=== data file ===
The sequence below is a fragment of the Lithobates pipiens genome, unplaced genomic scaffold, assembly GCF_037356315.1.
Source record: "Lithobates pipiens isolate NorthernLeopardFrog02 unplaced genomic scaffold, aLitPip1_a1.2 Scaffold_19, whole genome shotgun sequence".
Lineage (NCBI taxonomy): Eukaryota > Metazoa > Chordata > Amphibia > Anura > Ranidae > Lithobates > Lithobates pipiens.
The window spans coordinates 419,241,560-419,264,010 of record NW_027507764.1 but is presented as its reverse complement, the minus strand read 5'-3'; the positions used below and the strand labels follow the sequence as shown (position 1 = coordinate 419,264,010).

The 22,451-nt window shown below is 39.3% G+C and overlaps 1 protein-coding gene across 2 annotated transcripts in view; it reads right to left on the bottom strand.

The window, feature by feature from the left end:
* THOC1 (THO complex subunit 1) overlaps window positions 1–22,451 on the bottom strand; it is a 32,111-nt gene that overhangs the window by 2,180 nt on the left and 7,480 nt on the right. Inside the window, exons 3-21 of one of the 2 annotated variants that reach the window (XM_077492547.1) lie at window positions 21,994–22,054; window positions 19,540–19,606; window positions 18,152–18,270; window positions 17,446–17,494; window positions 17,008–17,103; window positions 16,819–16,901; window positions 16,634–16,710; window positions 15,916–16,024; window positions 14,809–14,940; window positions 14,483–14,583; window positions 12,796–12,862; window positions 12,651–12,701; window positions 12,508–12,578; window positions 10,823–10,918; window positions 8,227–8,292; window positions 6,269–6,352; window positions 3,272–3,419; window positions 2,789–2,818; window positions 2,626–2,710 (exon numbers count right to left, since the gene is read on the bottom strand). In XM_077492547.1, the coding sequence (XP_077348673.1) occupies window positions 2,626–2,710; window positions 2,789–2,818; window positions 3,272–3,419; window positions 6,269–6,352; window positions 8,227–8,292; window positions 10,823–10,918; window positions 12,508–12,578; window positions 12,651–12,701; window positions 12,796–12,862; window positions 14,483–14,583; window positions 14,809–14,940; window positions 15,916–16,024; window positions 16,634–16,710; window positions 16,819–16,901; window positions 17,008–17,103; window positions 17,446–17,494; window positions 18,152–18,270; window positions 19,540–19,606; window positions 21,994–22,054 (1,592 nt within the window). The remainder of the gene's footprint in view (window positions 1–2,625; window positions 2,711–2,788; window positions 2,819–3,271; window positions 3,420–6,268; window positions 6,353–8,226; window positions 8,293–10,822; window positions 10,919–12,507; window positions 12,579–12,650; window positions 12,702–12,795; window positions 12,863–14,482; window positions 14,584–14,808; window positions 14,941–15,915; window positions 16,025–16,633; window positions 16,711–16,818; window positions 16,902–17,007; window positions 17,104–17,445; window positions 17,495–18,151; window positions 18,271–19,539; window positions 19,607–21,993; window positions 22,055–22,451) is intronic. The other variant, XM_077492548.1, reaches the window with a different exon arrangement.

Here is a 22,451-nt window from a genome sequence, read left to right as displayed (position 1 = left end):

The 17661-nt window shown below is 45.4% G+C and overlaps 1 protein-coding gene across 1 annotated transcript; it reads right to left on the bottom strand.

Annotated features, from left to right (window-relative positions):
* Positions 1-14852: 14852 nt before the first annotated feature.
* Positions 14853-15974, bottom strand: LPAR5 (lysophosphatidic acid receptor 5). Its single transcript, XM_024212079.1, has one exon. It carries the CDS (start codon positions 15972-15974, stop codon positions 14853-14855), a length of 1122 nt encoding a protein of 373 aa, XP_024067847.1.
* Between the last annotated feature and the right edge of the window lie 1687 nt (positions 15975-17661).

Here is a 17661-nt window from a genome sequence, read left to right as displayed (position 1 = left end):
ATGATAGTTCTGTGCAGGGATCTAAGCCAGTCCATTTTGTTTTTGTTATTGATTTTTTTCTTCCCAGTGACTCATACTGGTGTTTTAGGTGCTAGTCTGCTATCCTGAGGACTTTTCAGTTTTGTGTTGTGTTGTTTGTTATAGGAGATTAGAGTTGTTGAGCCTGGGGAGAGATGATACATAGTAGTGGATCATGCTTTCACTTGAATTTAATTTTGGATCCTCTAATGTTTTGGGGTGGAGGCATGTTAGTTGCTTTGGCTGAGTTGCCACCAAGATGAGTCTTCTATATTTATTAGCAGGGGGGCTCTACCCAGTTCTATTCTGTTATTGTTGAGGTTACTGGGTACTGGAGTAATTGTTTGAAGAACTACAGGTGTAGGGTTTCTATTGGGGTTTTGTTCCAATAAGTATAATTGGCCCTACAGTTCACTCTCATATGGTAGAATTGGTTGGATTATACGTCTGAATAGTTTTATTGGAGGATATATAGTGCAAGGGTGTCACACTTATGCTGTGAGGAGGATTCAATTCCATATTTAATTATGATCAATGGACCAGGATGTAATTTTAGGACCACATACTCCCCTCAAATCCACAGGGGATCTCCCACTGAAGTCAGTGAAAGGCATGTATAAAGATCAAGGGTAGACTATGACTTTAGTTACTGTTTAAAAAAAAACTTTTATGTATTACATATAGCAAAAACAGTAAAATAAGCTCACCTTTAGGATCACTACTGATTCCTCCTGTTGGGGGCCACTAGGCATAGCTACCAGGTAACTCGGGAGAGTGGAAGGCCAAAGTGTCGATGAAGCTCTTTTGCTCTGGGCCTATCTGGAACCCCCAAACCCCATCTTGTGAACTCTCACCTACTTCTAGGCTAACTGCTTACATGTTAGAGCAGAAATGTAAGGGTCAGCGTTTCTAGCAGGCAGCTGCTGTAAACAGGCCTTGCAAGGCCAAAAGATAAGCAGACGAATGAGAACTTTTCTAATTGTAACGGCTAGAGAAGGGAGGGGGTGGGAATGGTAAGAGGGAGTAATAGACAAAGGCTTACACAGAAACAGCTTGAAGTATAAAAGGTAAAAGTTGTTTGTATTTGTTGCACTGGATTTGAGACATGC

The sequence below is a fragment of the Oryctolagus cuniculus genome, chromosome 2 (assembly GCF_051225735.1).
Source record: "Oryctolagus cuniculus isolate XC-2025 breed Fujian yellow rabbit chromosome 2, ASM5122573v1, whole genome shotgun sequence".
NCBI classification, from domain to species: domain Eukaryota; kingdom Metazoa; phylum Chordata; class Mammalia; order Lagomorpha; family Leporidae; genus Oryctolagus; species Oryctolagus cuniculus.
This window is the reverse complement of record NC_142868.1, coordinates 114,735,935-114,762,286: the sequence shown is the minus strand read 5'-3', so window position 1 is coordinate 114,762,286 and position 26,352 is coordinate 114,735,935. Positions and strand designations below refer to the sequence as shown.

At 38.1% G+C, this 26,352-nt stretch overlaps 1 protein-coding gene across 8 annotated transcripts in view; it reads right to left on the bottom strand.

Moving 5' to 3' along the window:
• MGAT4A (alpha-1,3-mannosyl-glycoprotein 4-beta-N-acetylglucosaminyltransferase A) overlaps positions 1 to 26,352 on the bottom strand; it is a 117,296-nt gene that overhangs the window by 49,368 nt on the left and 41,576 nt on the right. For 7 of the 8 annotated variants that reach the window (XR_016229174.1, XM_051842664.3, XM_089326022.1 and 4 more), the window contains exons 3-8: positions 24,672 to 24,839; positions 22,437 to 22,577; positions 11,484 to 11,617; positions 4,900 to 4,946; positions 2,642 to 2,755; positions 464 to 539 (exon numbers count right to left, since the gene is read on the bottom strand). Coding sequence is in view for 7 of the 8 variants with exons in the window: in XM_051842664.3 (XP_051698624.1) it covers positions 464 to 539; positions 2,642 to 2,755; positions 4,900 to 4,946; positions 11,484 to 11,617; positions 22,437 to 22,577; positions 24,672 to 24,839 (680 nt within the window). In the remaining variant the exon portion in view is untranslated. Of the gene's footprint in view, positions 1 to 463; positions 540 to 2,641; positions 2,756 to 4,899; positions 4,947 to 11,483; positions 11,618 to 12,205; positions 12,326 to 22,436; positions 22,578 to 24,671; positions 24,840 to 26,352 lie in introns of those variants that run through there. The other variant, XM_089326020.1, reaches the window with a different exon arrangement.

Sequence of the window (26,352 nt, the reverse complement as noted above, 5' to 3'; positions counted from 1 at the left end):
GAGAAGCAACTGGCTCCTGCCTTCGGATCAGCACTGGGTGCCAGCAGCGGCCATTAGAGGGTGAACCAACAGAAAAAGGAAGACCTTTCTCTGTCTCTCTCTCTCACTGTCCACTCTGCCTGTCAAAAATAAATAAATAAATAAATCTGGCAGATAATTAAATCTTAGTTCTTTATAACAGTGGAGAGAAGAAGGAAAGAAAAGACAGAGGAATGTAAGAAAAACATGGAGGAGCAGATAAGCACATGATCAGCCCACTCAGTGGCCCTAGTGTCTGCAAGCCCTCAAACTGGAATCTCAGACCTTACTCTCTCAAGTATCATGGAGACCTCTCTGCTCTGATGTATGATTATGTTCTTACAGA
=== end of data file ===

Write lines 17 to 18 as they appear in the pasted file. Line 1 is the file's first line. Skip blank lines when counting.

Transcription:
Source record: "Oryctolagus cuniculus isolate XC-2025 breed Fujian yellow rabbit chromosome 2, ASM5122573v1, whole genome shotgun sequence".
NCBI classification, from domain to species: domain Eukaryota; kingdom Metazoa; phylum Chordata; class Mammalia; order Lagomorpha; family Leporidae; genus Oryctolagus; species Oryctolagus cuniculus.